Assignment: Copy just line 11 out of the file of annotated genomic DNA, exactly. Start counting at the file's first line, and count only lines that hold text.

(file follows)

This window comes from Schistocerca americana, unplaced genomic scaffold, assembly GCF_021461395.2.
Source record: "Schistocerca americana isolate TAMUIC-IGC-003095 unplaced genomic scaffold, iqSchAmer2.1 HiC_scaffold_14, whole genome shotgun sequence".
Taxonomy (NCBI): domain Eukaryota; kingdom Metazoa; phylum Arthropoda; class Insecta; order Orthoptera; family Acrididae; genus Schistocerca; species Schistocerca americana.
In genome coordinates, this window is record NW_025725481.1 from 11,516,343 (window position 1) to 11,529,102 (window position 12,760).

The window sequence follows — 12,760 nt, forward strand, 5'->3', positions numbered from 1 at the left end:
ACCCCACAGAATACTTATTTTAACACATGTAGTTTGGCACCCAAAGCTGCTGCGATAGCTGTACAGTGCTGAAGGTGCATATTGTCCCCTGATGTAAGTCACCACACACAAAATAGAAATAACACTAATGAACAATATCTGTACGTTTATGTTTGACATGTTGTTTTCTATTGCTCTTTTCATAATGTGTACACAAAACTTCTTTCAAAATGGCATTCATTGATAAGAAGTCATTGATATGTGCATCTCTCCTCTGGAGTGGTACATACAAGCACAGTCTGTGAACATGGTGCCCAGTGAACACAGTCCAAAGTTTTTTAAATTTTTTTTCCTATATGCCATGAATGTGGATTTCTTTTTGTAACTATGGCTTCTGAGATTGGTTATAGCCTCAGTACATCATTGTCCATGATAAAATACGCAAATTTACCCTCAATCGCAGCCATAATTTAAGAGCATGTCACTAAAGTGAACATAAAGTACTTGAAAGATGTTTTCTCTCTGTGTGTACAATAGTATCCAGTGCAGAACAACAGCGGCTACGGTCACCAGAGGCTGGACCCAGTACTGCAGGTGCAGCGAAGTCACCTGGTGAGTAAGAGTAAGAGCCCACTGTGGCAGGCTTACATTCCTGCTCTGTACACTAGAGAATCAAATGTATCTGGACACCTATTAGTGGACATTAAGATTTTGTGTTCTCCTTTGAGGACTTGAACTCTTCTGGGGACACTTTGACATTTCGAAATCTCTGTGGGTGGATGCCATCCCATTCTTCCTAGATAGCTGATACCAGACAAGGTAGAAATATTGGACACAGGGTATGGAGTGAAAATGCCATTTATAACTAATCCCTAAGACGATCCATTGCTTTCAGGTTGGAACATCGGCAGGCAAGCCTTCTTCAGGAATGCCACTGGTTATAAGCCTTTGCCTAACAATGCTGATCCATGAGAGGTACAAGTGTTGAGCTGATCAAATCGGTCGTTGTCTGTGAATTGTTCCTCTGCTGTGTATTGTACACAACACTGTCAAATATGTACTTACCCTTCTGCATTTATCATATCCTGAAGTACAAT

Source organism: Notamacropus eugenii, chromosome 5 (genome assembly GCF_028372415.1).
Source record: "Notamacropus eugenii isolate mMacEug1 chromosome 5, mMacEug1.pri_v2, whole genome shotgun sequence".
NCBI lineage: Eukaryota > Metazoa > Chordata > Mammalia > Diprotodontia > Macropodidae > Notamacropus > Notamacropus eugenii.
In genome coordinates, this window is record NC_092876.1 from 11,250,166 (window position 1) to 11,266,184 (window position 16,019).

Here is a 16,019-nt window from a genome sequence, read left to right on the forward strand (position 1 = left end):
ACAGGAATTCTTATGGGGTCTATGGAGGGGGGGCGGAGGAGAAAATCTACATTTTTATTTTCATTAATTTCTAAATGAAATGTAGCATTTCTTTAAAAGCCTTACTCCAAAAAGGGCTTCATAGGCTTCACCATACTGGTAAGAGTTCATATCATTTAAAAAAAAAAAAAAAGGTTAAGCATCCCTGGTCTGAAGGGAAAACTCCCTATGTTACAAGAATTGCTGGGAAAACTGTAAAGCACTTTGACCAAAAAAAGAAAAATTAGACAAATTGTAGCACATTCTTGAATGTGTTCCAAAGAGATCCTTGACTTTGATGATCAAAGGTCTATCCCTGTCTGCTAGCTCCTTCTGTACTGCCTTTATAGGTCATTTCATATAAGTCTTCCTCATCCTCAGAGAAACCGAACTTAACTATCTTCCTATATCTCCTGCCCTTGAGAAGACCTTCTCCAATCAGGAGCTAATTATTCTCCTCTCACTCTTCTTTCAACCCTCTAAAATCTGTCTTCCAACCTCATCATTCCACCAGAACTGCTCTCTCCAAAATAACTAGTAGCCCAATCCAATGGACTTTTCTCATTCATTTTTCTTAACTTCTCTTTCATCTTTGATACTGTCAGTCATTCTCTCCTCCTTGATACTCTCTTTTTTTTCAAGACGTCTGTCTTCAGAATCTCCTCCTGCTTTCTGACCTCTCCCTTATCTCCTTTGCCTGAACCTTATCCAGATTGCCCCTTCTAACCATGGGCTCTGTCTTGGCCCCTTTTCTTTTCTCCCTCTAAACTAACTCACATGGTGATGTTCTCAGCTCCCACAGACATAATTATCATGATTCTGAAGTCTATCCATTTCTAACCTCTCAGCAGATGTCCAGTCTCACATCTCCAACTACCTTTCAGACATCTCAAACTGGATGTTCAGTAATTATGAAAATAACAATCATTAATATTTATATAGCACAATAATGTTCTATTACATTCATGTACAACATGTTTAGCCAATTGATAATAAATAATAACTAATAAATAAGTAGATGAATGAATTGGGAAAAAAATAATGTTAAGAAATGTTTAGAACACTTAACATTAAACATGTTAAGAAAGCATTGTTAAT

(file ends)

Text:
Here is a 16,019-nt window from a genome sequence, read left to right on the forward strand (position 1 = left end):